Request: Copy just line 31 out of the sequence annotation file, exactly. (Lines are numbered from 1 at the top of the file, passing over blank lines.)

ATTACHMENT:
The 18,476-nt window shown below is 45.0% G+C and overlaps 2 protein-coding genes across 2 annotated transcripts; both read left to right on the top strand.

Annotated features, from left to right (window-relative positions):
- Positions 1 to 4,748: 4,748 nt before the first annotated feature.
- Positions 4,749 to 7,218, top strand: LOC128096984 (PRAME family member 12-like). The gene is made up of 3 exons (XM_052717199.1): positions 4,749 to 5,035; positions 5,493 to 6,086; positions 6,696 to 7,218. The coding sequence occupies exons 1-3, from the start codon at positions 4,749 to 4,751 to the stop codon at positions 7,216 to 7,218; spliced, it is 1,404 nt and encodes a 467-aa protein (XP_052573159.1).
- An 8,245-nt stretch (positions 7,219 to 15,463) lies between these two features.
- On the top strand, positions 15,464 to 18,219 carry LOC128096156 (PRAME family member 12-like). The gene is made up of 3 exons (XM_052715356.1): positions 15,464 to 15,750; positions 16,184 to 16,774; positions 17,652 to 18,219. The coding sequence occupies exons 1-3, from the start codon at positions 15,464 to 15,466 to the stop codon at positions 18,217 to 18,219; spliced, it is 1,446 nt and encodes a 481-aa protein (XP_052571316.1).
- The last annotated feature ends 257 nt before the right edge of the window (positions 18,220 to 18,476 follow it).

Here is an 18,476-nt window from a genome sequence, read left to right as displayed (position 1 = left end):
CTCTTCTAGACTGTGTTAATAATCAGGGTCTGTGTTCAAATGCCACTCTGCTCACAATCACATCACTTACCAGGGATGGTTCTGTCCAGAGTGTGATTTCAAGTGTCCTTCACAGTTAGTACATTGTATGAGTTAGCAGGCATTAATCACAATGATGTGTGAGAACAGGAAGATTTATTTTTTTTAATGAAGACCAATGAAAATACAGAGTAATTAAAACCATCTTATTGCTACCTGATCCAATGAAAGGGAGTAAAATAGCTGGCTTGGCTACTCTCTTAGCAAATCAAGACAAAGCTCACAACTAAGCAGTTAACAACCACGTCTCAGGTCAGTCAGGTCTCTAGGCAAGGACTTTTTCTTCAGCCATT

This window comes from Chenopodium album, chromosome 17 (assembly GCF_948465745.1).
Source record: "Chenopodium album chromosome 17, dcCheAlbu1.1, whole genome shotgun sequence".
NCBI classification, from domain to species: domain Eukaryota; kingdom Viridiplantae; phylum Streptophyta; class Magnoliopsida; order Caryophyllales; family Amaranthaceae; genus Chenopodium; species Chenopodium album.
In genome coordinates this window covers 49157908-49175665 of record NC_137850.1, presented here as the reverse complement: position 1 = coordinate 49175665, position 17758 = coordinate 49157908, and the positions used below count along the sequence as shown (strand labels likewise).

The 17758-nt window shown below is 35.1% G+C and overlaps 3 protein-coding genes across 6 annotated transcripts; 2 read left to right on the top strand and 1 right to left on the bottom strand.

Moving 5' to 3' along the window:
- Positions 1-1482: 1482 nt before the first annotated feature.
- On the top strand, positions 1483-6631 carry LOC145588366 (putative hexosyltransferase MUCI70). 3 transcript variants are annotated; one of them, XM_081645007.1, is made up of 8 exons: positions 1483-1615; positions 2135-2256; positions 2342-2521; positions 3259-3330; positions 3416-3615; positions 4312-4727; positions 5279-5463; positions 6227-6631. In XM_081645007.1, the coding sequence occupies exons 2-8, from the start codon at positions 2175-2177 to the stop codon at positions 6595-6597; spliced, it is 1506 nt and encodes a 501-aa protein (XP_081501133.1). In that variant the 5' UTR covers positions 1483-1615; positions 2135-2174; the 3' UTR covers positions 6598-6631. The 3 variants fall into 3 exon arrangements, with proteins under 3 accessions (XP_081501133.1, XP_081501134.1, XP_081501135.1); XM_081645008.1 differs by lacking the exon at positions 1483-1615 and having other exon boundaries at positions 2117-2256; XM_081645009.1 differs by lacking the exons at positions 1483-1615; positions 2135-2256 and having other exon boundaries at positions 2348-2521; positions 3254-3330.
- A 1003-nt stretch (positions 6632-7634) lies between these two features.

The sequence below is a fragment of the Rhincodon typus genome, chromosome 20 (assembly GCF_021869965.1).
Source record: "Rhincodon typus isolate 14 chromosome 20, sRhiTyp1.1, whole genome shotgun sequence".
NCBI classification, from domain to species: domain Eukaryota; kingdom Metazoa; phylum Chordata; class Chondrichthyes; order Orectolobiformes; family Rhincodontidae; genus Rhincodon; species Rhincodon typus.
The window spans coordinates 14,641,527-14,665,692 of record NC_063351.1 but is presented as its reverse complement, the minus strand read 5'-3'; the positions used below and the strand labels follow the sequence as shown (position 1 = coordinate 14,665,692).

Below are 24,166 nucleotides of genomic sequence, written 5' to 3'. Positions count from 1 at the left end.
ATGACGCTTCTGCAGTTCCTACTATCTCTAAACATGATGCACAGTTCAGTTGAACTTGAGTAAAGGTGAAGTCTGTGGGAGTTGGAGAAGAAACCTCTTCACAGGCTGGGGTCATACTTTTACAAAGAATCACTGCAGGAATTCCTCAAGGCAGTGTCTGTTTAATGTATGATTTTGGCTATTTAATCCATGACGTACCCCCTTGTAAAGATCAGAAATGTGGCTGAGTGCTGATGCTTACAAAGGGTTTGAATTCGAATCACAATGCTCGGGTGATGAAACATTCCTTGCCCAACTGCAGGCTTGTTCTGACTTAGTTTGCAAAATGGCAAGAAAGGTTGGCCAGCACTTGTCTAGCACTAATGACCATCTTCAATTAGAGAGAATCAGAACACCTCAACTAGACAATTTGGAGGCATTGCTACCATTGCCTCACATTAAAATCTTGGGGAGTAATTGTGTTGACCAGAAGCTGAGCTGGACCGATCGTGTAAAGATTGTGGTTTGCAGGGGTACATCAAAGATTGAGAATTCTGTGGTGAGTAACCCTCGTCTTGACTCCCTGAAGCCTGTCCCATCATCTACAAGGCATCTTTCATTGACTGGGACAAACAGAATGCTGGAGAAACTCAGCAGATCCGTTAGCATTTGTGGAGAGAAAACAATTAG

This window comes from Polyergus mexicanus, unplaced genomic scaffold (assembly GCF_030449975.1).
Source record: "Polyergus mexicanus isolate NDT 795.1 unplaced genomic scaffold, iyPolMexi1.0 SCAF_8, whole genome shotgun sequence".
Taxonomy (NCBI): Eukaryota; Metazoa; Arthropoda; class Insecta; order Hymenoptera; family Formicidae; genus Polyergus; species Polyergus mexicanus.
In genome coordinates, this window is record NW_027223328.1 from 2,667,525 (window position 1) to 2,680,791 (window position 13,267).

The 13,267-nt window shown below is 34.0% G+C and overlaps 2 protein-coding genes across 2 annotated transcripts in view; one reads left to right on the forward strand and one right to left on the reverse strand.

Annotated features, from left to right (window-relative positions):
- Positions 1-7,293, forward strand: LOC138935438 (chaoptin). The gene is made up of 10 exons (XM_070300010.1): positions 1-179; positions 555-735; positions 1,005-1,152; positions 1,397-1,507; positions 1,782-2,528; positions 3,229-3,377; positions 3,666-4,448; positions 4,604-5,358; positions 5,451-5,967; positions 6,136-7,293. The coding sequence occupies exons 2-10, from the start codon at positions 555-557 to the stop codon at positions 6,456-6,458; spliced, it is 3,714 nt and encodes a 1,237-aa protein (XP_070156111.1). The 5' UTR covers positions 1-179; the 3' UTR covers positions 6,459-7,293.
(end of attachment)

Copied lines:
- Positions 1-7,293, forward strand: LOC138935438 (chaoptin). The gene is made up of 10 exons (XM_070300010.1): positions 1-179; positions 555-735; positions 1,005-1,152; positions 1,397-1,507; positions 1,782-2,528; positions 3,229-3,377; positions 3,666-4,448; positions 4,604-5,358; positions 5,451-5,967; positions 6,136-7,293. The coding sequence occupies exons 2-10, from the start codon at positions 555-557 to the stop codon at positions 6,456-6,458; spliced, it is 3,714 nt and encodes a 1,237-aa protein (XP_070156111.1). The 5' UTR covers positions 1-179; the 3' UTR covers positions 6,459-7,293.